David S. Goldstein, M.D., Ph.D.

Senior Investigator

Clinical Neurocardiology Section

NINDS

Building 10, Room 5N220
9000 Rockville Pike
10 Center Drive
Bethesda, MD 20892-1620

301-496-2103

goldsteind@ninds.nih.gov

Research Topics

Dr. Goldstein's research interests are in autonomic medicine and catecholamine-related disorders. The Clinical Neurocardiology Section, which he founded and directs, carries out mainly patient-oriented research. The Section operates a renowned Clinical Neurochemistry Laboratory for assays of levels of catecholamines and their metabolites. Current research of the Section focuses on biomarkers, mechanisms, and potential treatment of catecholaminergic neurodegeneration in Parkinson's disease and related disorders.

An important new protocol in the Section NIH Protocol 17-N-0076, "Does N-Acetylcysteine Decrease Spontaneous Oxidation of Central Neural Dopamine in Parkinson’s Disease?" The purpose of the study is to find out if a drug called N-acetylcysteine (NAC) might be beneficial, by decreasing damage caused by oxidative stress in dopamine neurons in the brain. For more information, see the link to the NIH Clinical Center’s web page about the study at https://go.usa.gov/xXSsQ or see the YouTube video ad at https://www.youtube.com/watch?v=bbUcuxtVo6o.

Biography

Dr. Goldstein graduated from Yale College and received an M.D.-Ph.D. in Behavioral Sciences from Johns Hopkins. After medical internship and residency at the University of Washington, he came to the NIH as a Clinical Associate in the NHLBI, obtaining tenure as a Senior Investigator in 1984. He joined the NINDS in 1990 to head the Clinical Neurochemistry Section and founded and directs the Clinical Neurocardiology Section. He has received Yale's Angier Prize for Research in Psychology, the Laufberger Medal of the Czech Academy of Sciences, 2 NIH Merit Awards, the Founders Award of the Bakken Heart-Brain Institute, the Distinguished Investigator Award of the Society for Clinical and Translational Science, and the NIH Distinguished Clinical Teacher Award. He is author of more than 575 research articles and several books, including "Adrenaline and the Inner World: An Introduction to Scientific Integrative Medicine," ”Dysautonomias: A Handbook for Patients,” "Stress, Catecholamines, and Cardiovascular Disease," "The Autonomic Nervous System in Health and Disease,” and the e-book, "Principles of Autonomic Medicine." Dr. Goldstein directs the UCNS-accredited Clinical Fellowship in Autonomic Disorders at the NIH Clinical Center.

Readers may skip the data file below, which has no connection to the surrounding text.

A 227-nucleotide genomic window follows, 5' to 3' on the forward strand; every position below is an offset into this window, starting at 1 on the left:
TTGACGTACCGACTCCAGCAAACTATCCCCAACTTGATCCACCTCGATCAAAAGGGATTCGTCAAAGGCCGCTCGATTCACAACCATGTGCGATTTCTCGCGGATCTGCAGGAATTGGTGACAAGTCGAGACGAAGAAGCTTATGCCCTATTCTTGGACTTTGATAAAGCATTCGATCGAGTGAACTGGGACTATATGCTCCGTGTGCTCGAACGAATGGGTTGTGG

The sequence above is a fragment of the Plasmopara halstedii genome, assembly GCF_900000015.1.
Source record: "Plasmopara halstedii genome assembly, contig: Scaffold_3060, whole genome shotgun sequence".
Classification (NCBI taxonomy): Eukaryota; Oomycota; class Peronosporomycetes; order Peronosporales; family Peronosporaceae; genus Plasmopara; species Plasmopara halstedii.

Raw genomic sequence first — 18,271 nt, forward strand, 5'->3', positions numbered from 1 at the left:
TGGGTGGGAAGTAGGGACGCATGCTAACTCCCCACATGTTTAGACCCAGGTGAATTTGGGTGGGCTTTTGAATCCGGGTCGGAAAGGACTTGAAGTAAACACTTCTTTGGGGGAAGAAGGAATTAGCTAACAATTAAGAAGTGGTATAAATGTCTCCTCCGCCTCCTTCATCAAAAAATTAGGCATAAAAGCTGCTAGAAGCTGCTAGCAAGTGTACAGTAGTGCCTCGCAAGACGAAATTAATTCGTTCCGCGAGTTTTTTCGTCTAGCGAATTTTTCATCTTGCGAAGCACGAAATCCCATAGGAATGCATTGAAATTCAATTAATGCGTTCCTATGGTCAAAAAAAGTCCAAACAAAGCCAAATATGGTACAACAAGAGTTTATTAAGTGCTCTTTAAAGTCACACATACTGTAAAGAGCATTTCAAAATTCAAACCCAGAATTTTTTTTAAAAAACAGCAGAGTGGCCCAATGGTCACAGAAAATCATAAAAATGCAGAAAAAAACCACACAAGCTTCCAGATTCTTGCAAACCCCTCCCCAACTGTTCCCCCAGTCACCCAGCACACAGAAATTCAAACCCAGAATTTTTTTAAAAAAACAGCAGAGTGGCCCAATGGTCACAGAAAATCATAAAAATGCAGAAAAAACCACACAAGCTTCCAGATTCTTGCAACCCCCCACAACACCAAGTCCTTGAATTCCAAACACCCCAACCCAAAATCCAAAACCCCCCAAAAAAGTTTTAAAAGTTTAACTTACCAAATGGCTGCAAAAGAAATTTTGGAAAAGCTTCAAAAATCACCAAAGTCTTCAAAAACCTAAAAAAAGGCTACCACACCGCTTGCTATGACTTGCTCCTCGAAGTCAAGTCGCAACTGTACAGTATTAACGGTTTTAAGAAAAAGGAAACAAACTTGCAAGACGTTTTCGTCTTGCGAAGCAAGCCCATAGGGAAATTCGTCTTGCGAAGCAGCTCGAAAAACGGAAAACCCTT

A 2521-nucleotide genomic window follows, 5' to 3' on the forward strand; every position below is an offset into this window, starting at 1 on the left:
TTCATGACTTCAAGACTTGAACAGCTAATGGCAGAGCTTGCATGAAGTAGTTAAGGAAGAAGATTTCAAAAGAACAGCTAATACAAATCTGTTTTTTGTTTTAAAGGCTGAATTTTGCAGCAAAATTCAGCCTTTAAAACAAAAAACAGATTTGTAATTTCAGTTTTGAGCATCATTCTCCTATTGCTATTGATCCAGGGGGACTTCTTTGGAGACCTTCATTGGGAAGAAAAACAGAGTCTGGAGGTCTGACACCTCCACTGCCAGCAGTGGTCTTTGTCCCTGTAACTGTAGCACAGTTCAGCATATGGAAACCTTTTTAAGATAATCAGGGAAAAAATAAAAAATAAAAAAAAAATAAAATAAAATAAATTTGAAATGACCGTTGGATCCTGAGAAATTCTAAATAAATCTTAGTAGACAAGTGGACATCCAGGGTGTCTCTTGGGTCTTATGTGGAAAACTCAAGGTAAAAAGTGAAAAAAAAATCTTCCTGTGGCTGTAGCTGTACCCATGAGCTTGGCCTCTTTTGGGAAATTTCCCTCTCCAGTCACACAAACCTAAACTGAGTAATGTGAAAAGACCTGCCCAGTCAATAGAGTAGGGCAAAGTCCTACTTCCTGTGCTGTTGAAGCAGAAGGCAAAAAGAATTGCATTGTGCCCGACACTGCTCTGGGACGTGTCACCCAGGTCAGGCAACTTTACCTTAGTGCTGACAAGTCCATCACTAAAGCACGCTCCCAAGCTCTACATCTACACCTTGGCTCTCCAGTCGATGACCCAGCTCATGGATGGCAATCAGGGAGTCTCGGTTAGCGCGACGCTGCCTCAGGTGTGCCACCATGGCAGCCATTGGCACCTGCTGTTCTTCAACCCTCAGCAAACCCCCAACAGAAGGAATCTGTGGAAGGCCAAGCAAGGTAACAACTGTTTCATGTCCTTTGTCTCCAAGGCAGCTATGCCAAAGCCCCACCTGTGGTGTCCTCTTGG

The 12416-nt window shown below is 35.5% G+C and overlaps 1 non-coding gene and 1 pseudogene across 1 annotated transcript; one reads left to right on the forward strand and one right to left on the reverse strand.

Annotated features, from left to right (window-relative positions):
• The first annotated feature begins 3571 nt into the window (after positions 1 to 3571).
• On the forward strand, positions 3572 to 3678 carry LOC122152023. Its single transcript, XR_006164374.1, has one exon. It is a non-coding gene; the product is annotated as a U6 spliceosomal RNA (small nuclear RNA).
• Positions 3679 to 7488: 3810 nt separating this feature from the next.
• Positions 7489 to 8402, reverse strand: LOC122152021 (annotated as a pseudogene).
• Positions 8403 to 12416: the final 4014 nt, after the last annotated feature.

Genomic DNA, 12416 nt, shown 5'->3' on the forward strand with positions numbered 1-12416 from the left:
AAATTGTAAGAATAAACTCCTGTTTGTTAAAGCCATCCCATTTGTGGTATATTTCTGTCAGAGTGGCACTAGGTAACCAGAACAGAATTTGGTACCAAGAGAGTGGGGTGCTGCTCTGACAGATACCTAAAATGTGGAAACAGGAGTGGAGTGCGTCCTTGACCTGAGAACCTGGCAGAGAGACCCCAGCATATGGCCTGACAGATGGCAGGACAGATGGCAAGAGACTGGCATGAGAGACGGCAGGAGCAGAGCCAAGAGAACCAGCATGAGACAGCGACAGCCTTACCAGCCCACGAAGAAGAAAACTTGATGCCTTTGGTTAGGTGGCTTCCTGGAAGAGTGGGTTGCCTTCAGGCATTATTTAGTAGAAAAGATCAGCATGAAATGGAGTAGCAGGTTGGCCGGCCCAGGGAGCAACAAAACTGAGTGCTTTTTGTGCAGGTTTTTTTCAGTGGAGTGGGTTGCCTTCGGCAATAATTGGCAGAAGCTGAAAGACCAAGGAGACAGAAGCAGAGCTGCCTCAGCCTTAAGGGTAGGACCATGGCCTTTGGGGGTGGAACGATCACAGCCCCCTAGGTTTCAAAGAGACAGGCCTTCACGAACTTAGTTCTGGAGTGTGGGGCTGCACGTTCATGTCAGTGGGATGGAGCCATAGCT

Selected Publications

  1. Goldstein DS, Holmes C, Sullivan P, Mash DC, Sidransky E, Stefani A, Kopin IJ, Sharabi Y. Deficient vesicular storage: A common theme in catecholaminergic neurodegeneration. Parkinsonism Relat Disord. 2015;21(9):1013-22.

  2. Goldstein DS, Holmes C, Sullivan P, Jinsmaa Y, Kopin IJ, Sharabi Y. Elevated cerebrospinal fluid ratios of cysteinyl-dopamine/3,4-dihydroxyphenylacetic acid in parkinsonian synucleinopathies. Parkinsonism Relat Disord. 2016.

  3. Goldstein DS, Kopin IJ, Sharabi Y. Catecholamine autotoxicity. Implications for pharmacology and therapeutics of Parkinson disease and related disorders. Pharmacol Ther. 2014;144(3):268-82.

  4. Goldstein DS, Sullivan P, Holmes C, Miller GW, Sharabi Y, Kopin IJ. A vesicular sequestration to oxidative deamination shift in myocardial sympathetic nerves in Parkinson's disease. J Neurochem. 2014;131(2):219-28.


This page was last updated on September 28th, 2017